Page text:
The Homevoter Hypothesis: How Home Values Influence Local Government Taxation, School Finance, and Land-Use Policies

Author: William A. Fischel
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by yonran   2018-09-02
Rather than blaming the company Airbnb for a city’s ills, it may be more helpful to examine why it has popular support in the first place, while family-only zoning is declining in popularity. Short-term rentals in residences were already illegal in San Francisco and New York; they were legalized to allow Airbnb because short-term rentals have popular support from voters. Single-family zoning was designed 100 years ago to create neighborhoods of families who were protected from the nuisances of the lower-class apartment “parasite”s (Euclid v. Ambler) and lower-class houses that were used to raise chickens and take on boarders (https://www.amazon.com/American-Nightmare-Government-Undermi...). I think exclusionary zoning has been so extreme in some cities that it is beginning to lose its support among the middle class, for whom it is now more necessary to use their property as a business rather than only as consumption.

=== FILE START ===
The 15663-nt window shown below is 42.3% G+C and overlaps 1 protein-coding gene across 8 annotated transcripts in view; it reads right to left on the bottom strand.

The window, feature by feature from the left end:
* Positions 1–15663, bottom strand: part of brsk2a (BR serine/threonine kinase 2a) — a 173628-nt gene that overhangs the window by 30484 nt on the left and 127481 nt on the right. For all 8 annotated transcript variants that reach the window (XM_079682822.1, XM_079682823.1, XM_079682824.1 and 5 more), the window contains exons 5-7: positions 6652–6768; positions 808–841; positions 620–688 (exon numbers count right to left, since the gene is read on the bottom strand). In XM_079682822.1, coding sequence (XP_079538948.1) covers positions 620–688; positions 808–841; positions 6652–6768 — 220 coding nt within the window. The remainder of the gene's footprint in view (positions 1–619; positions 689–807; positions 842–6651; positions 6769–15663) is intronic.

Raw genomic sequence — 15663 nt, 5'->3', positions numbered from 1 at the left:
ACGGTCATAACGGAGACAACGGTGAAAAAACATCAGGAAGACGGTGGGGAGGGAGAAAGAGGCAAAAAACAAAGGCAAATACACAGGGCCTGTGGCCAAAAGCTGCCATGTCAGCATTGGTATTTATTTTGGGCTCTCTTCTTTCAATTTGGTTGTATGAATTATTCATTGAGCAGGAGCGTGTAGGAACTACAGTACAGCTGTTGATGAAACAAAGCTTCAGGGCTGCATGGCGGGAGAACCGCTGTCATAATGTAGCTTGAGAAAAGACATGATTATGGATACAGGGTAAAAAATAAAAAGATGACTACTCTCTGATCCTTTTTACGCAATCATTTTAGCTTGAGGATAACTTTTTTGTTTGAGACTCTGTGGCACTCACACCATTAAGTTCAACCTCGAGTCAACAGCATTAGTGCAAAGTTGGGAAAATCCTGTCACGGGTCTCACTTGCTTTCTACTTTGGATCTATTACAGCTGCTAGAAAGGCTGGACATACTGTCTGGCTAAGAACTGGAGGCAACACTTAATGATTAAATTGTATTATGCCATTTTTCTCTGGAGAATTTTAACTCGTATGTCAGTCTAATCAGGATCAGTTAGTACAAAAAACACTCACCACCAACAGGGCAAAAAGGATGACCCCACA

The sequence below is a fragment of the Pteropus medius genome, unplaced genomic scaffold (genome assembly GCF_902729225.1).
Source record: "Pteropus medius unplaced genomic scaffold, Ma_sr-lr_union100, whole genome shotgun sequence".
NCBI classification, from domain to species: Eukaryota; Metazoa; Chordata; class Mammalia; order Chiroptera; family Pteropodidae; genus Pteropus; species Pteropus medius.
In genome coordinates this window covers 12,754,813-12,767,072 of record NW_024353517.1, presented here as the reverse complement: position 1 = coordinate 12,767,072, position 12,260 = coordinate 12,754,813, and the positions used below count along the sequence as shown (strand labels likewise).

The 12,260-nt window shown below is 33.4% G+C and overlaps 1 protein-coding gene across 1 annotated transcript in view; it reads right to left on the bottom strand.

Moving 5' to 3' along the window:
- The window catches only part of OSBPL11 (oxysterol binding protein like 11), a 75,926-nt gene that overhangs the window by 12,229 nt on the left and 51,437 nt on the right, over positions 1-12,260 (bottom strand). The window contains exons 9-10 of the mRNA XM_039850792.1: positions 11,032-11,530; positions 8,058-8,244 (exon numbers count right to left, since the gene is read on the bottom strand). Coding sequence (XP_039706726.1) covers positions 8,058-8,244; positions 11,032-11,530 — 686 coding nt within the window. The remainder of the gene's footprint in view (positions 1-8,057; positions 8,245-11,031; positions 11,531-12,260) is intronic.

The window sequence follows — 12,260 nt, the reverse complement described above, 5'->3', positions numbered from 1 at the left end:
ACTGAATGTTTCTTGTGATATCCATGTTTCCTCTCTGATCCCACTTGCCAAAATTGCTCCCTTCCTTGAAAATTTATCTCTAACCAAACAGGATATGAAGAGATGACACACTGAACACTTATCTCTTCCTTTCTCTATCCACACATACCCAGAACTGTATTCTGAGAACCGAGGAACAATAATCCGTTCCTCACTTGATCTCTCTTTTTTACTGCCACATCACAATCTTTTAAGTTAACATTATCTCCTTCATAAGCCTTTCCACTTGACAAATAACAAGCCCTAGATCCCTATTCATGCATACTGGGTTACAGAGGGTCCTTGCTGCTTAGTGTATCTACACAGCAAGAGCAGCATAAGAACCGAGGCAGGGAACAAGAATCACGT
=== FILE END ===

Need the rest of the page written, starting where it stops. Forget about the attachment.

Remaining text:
Edit: Related point: In some places, it is ingrained in our culture since the 1970s that housing should be a good investment. Low property taxes (Proposition 13) and zoning restrictions are designed to increase the private gains to this investment (https://www.amazon.com/Homevoter-Hypothesis-Influence-Govern...). A small change of use to short-term rentals is perhaps the next incremental step for house investors. It sucks for people who want to use housing as only a peaceful consumption good, but in my opinion that ship sailed a long time ago in Closed-Access cities.